One of the biggest highlights of my week is my hours on the ice every Sunday. As much as I love figure skating, it’s a dangerous sport, and the most dangerous falls are always the ones you’re not expecting. In the last five minutes of my session this past Sunday, I was doing one final run-through of a step sequence, and had the worst fluke fall of my just about 20 years of skating. Falling backwards on top of my left leg, I collapsed on the ice and knew something was very wrong. 20 years of skating has made me pretty tolerant of minor injuries, so when the pain radiated through my left leg, I knew I needed a trip to the ER.
I’m very fortunate to be surrounded by kind people who got me to Sunnybrook’s ER (by recommendation of our clinic director, Dan) and got me set up for the SEVEN HOURS I would spend in the ER that first night.
The biggest thing I noticed that night (beyond the pain in my leg) was that Sunnybrook’s emergency department was severely understaffed. By the time I left the ER, just before 11 that Sunday night, there were only a couple nurses (maybe 3) and one physician’s assistant for the entire section of the ER I was in, which, admittedly, had only 10 or 15 beds, but that still meant that not only did I have to wait about 4 hours just to get in to a bed, but once I was there, it took another 3 or so hours to get the X-rays done and get a temporary cast put on my leg.
The X-rays were far worse for me than the actual injury. As much as the fall on the ice and the subsequent drive to the hospital were, X-rays are their own kind of special hell. If you’re fortunate enough to have never needed an X-ray, let me first just say I hope you never do, because the techs need to move the broken or potently broken limb into various positions to get clear images to be certain of the state of your injury. Despite having been given pain medication and anti-nausea drugs, I still thought I would throw up from that pain, but once they were finished, it was clear that my fibula was broken, even before a more thorough examination of the imaging. At this point I was brought back to the ER, given some more pain medication and left for a while until the physician’s assistant on duty that night had time to see me, explain my options and get a splint on my leg.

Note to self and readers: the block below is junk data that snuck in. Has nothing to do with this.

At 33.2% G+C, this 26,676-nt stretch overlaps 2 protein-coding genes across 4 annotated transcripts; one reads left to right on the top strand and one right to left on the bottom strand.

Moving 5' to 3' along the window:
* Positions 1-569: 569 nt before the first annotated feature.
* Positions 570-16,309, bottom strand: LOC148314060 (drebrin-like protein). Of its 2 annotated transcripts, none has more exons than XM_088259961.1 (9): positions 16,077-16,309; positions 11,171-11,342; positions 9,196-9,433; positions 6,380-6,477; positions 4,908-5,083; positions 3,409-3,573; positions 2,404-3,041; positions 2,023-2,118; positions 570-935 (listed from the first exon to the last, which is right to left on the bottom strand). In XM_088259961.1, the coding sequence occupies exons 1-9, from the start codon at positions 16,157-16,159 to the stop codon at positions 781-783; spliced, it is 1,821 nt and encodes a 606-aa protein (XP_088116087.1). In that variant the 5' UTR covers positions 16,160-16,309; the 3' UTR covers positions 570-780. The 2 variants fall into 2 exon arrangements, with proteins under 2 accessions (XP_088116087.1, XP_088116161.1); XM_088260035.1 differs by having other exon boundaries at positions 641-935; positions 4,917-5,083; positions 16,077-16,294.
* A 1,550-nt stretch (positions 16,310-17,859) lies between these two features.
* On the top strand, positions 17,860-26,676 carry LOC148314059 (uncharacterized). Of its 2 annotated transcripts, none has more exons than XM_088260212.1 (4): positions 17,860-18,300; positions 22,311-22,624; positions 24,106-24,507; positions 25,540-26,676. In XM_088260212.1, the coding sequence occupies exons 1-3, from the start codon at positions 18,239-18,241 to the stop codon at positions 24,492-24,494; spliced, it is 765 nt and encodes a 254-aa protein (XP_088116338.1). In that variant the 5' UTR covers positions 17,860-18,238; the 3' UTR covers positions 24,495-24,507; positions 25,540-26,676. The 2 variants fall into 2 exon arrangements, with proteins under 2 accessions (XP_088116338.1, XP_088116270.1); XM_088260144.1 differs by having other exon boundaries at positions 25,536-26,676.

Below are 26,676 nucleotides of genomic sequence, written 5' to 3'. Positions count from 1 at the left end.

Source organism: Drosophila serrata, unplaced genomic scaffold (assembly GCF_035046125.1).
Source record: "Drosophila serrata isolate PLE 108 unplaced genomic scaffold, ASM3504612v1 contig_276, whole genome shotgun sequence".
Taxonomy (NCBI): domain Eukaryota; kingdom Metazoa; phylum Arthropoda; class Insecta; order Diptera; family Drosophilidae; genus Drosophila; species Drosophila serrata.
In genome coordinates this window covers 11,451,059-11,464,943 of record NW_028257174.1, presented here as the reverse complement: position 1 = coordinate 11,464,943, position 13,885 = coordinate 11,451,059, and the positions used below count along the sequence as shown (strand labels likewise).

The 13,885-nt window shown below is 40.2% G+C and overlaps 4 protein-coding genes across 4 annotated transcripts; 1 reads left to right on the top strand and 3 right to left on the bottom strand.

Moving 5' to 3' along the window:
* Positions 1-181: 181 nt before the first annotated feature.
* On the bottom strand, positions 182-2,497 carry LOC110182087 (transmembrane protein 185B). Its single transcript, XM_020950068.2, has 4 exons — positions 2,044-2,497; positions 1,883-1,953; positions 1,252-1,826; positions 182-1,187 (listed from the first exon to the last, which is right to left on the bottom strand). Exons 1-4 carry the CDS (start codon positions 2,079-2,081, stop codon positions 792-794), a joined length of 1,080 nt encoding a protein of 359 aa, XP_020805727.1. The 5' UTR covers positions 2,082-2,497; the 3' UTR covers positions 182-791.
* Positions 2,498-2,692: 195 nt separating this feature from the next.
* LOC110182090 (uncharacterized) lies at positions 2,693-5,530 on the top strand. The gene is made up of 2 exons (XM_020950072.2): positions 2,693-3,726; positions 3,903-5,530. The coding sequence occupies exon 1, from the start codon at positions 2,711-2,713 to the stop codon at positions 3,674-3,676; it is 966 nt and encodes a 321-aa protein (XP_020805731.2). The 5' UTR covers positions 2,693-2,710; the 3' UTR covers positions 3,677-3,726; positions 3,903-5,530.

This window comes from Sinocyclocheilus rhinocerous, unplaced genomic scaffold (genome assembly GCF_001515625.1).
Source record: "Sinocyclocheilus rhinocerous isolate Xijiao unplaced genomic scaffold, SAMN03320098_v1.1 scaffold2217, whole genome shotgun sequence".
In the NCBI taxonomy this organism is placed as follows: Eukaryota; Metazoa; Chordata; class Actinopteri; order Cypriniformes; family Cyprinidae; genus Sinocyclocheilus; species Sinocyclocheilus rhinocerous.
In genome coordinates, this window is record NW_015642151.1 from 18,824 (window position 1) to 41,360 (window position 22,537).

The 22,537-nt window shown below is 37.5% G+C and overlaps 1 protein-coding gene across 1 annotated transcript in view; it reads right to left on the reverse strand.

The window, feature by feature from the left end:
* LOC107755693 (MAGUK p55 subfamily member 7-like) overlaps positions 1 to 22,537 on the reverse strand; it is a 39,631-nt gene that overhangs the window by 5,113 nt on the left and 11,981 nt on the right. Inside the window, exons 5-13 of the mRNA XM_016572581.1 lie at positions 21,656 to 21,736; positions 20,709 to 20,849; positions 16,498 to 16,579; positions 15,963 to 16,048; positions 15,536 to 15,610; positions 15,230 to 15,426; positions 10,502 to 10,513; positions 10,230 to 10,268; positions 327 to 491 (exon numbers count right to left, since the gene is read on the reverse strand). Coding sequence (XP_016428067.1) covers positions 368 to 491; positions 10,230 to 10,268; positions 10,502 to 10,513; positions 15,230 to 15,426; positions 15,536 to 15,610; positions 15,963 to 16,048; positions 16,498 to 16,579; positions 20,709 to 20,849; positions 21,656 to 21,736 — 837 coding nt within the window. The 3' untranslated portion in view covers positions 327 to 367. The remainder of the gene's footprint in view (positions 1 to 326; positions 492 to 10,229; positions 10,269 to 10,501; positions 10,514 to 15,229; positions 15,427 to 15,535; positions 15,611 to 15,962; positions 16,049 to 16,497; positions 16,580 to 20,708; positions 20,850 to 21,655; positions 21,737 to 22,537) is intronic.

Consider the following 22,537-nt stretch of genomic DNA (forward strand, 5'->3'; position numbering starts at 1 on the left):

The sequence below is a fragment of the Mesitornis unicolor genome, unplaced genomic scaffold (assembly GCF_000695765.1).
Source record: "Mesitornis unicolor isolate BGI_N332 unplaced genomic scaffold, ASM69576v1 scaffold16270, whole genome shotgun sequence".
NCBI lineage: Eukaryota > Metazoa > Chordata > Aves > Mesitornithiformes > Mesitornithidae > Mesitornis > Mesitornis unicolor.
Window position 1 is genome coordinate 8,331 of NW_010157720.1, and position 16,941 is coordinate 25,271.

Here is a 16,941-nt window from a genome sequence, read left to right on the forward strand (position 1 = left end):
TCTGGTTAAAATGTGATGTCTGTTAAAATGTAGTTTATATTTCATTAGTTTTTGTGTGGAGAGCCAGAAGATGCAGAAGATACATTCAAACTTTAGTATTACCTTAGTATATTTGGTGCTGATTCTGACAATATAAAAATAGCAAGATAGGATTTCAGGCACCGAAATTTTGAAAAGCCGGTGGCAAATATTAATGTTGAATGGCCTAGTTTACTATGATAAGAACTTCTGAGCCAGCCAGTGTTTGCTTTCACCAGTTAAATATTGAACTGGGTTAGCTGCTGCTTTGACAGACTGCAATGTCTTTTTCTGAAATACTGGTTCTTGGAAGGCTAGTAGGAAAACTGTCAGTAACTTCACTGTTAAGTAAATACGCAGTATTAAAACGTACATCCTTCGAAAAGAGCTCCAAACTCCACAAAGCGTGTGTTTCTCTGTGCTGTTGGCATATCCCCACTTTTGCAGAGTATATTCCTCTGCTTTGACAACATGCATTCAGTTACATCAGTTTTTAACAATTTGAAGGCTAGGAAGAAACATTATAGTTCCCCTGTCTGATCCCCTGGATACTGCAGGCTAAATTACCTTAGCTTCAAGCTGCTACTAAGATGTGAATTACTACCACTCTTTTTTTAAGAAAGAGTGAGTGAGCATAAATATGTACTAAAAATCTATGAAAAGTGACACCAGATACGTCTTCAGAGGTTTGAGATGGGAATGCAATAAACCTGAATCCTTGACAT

The staff at Sunnybrook were clearly overrun, overworked and struggling to see everyone, but for most people, even if their situation is not life and death, they are in pain, scared and probably really want to go home as soon as possible. This situation leads to a whole lot of frustration from everyone waiting to be seen, and while the others in the ER with me were lovely for the most part, even the most calm and collected person has the urge to yell at someone after sitting and waiting for hours on end.
The staff at our hospitals are not to blame for the long wait times, but when they are the only face you see, when there’s no one you can take your frustration out on who really deserves it, it is easy for people to take their frustration out on the wrong person. The Sunnybrook staff took all of the complaints I saw in stride, apologizing, but not backing down and maintaining a positive attitude, even though their days are long, tough and full of people in pain.
Because of the type of fracture I had (a spiral fracture of the fibula), I needed to check in at the fracture clinic to determine whether I needed surgery to repair it. My day at the fracture clinic was a whole adventure of its own.
-Alicia, Endeavour Office Manager